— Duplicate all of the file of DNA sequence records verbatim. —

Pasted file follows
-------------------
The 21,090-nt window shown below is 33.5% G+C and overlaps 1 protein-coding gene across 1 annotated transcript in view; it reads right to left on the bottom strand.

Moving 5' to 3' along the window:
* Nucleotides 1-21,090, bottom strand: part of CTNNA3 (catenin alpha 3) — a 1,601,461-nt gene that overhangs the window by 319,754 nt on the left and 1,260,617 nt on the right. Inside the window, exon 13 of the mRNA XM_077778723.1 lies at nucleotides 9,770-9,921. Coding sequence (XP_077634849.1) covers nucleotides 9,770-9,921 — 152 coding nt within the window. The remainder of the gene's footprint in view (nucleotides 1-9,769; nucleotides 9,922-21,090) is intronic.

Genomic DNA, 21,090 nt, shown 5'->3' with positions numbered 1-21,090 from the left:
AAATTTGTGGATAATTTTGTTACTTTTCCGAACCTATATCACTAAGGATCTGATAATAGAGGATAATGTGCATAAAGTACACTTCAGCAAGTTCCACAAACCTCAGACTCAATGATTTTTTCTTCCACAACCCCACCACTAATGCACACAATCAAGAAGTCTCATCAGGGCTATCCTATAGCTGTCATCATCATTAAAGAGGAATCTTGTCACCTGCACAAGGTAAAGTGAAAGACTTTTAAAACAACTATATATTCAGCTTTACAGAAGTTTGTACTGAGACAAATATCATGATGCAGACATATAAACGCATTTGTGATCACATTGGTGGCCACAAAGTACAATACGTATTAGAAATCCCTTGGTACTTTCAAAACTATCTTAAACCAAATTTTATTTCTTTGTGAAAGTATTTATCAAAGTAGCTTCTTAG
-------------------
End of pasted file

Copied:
The 21,090-nt window shown below is 33.5% G+C and overlaps 1 protein-coding gene across 1 annotated transcript in view; it reads right to left on the bottom strand.

Moving 5' to 3' along the window:
* Nucleotides 1-21,090, bottom strand: part of CTNNA3 (catenin alpha 3) — a 1,601,461-nt gene that overhangs the window by 319,754 nt on the left and 1,260,617 nt on the right. Inside the window, exon 13 of the mRNA XM_077778723.1 lies at nucleotides 9,770-9,921. Coding sequence (XP_077634849.1) covers nucleotides 9,770-9,921 — 152 coding nt within the window. The remainder of the gene's footprint in view (nucleotides 1-9,769; nucleotides 9,922-21,090) is intronic.

Genomic DNA, 21,090 nt, shown 5'->3' with positions numbered 1-21,090 from the left:
AAATTTGTGGATAATTTTGTTACTTTTCCGAACCTATATCACTAAGGATCTGATAATAGAGGATAATGTGCATAAAGTACACTTCAGCAAGTTCCACAAACCTCAGACTCAATGATTTTTTCTTCCACAACCCCACCACTAATGCACACAATCAAGAAGTCTCATCAGGGCTATCCTATAGCTGTCATCATCATTAAAGAGGAATCTTGTCACCTGCACAAGGTAAAGTGAAAGACTTTTAAAACAACTATATATTCAGCTTTACAGAAGTTTGTACTGAGACAAATATCATGATGCAGACATATAAACGCATTTGTGATCACATTGGTGGCCACAAAGTACAATACGTATTAGAAATCCCTTGGTACTTTCAAAACTATCTTAAACCAAATTTTATTTCTTTGTGAAAGTATTTATCAAAGTAGCTTCTTAG